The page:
Elizabeth’s mother spent her time looking after her child and went to the jobcentre for help where she was told that she must go back to work because she did not qualify for benefits. To qualify for jobseeker’s allowance, someone must be working or be available for work, but Elizabeth’s mother could not be available for work because she was looking after a very sick girl. She set up a business because that was the only way that she could survive, which shows that she is a woman with real guts. She established a design business, which I will not identify because I do not wish to identify the lady concerned.

The Government abolished the annual review for tax purposes in April 2004. The previous review was in December 2003 when, for benefit purposes, Elizabeth’s mother declared her design business as having a nil income because it was an embryonic business that was making a loss, not a profit. The conflict between Her Majesty’s Revenue and Customs and the benefits system began at that point. There was no review in
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2004 because the Government had abolished it. The next review that she was subjected to was in August 2005—just over a year later—by which time the design business was failing. In order to hold the body and soul of herself and her daughter together, she went into the care business and established a care services enterprise that made a modest profit. The design business went out of business in December 2004.

Elizabeth’s mother received a letter from Thanet district council about her housing benefit in 2005. It stated that her housing benefit had been cancelled with retrospective effect from 2003 because she had made a profit on one business—the care business. The “massive” profit accepted by the Inland Revenue amounted to just under £8,000. The regulations do not allow for the losses of the design business to be offset against the profits of the care business in the same way as they do for tax purposes. Thanet district council informed me in a letter dated 28 November 2005 where a

On the one hand, a loss can be offset for tax credit purposes, but it cannot be offset for benefit purposes.

Thanet district council, which it now transpires acted entirely properly and within the regulations, informed me that

That has left my constituent in a black hole.

I wrote to the Minister for Local Government to inform him that my constituent was doing her utmost to remain self-sufficient and at the same time provide support for a severely handicapped child while the system was doing its utmost to confound her best endeavours.

A letter from Thanet district council dated December 2005 states that my constituent’s

That was written about a woman with virtually no income who is caring for a sick child. Those responsible for the benefits system have told her that she must find some money from somewhere.

The Under-Secretary of State for Work and Pensions, the hon. Member for Warwick and Leamington (Mr. Plaskitt), who I thought might be here this morning, wrote to me on 11 January 2006 and stated:

He helpfully goes on to say:

In this individual case, my constituent has been told that she has made a profit—a net loss in revenue and customs terms—of £7,337, which added to everything else puts her outside the housing benefit margins. The council wrote to her and told her that according to the regulations, she has been overpaid housing benefit by £2,622—riches beyond the dream of avarice. This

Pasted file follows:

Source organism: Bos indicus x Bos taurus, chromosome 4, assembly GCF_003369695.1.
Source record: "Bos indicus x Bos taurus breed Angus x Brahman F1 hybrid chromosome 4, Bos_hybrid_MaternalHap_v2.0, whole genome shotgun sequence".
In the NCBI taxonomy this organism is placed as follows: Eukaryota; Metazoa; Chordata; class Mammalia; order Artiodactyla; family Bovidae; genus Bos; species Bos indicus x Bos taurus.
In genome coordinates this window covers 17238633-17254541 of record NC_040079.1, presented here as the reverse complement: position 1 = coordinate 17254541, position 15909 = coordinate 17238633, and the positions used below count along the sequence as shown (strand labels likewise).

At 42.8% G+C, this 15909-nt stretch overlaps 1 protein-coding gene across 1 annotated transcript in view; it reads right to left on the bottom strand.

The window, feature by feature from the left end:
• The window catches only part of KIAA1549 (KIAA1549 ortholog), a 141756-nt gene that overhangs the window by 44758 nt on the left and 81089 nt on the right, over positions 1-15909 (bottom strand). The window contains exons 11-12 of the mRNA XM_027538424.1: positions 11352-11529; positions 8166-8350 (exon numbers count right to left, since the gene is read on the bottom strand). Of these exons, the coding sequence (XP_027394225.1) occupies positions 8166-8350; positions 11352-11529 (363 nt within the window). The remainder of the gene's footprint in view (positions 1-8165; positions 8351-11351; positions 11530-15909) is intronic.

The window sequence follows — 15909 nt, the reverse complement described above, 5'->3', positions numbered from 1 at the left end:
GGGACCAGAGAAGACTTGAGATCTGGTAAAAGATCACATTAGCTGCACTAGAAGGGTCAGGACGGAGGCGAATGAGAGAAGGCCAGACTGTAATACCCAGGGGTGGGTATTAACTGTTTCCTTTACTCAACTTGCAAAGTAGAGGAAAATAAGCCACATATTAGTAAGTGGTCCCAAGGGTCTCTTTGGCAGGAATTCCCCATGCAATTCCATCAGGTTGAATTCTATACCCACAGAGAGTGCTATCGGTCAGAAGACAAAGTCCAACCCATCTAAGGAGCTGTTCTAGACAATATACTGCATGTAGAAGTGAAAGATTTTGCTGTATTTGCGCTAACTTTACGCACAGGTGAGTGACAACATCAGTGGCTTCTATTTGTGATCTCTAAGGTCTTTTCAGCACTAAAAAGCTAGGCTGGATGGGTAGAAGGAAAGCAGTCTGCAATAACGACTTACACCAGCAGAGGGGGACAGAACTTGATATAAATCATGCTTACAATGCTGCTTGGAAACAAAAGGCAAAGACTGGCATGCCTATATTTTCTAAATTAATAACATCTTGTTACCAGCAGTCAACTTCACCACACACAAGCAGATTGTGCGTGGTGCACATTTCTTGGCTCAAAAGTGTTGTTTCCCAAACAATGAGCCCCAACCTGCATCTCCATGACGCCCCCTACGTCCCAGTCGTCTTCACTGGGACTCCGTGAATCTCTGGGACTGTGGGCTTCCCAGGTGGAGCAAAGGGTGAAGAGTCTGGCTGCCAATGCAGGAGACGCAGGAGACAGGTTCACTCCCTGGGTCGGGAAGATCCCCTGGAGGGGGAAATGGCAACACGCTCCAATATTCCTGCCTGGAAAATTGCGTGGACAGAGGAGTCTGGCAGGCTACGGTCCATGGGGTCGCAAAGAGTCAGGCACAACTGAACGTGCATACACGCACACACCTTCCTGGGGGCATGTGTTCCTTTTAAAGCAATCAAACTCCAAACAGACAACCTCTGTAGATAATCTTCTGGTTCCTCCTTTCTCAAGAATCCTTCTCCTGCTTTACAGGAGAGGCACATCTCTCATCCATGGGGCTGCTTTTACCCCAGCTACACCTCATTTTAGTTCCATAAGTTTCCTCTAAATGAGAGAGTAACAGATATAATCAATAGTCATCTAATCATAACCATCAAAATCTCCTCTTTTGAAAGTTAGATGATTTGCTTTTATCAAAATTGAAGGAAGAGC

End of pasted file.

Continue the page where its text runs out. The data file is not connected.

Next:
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woman does not have 2,622 pence, never mind pounds, but the council wants her to begin to repay the money, because the regulations require that.

Thanet district council wrote again on 18 January 2006, citing

It again said—quite correctly, apparently—that those specifically exclude

being offset

Thanet district council is bending over backwards, trying to keep the bailiffs out. It wants to help a woman who is trying to help herself and her child.

I wrote to the Under-Secretary on 27 January 2006, saying:

That was on 27 January 2006, and at the end of the letter I said that, although I did not want to do so, unless an answer was found the case would have to be raised in public in an Adjournment debate. That is why I am here today. I have waited a year. I also wrote to the leader of the council, saying that unless we did something, the family would be brought “to its knees”—the family is on its knees.

The Under-Secretary wrote back to me on 13 February 2006, saying that

and that local authorities

You bet your sweet life they don’t. The Under-Secretary says that he “fully” understands that my constituent

Well, they do not.

The leader of the council wrote back to me, saying that

The bottom line is that we are dealing with a lady who has a dying daughter; who is deprived of benefit; and who is being told by the council that she has to increase her repayments. She has got the amount that she owes down to £660. She is being told that she has to increase her payments to £15.95 a week out of her pitiful income to repay a debt that should never have existed in the first place. That is what is so iniquitous about this case.

Revenue and Customs understands that business loss is set against business profit for tax purposes. I understand the argument that it is not up to Revenue and Customs or the benefits system to allow one business to subsidise another, but we are not talking
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about Rolls-Royce. We are talking about a woman who is struggling to bring up, to survive with, a very sick, very disabled child.

I raised the case with the Under-Secretary a year ago. Earlier this year—last month—I wrote him a letter in which I said: